How influential are multinational corporations in today’s global economy? One way of answering the question would be to analyze the nature and extent of corporate influence in mainstream media, on governments and public policy, and on international institutions and agreements – such as at the World Economic Forum in Davos. Today, however, we take a simpler, but nonetheless revealing, approach: comparing the economic size of corporations with the size of national economies.
The map below pairs South American countries (measured in terms of aggregate GDP) with equivalently sized corporations (measured in terms of annual revenue). Hover your mouse over a country to see how the figures compare (view large map).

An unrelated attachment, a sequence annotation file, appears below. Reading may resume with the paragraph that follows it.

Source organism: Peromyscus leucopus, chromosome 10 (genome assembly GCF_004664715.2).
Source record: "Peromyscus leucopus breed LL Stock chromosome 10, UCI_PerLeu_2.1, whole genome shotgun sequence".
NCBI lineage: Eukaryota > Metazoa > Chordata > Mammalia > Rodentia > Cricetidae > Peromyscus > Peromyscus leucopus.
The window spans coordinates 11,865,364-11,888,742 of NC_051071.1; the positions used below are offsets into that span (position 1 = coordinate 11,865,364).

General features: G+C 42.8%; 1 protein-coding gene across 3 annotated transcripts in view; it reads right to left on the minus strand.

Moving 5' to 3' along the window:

If Paraguay, Guyana, Bolivia or Suriname were corporations, they wouldn’t make Fortune’s list of the Global 500. Indeed, the GDP of those four countries combined is smaller than the annual revenue of Vinci – a construction company you’ve probably never heard of (unless you’re French).
Brazil is the only South American country whose economy clearly outsizes any of the world’s corporations. With a GDP of 2.1 trillion, its economy is roughly five times the size of Wal-Mart, the world’s largest corporation. Wal-Mart’s revenue in 2011 (~421 billion) falls between the GDPs of Saudi Arabia and Norway respectively – and exceeds the GDPs of the next 170 countries. Maybe the G20 should consider inviting CEO Mike Duke to their next summit.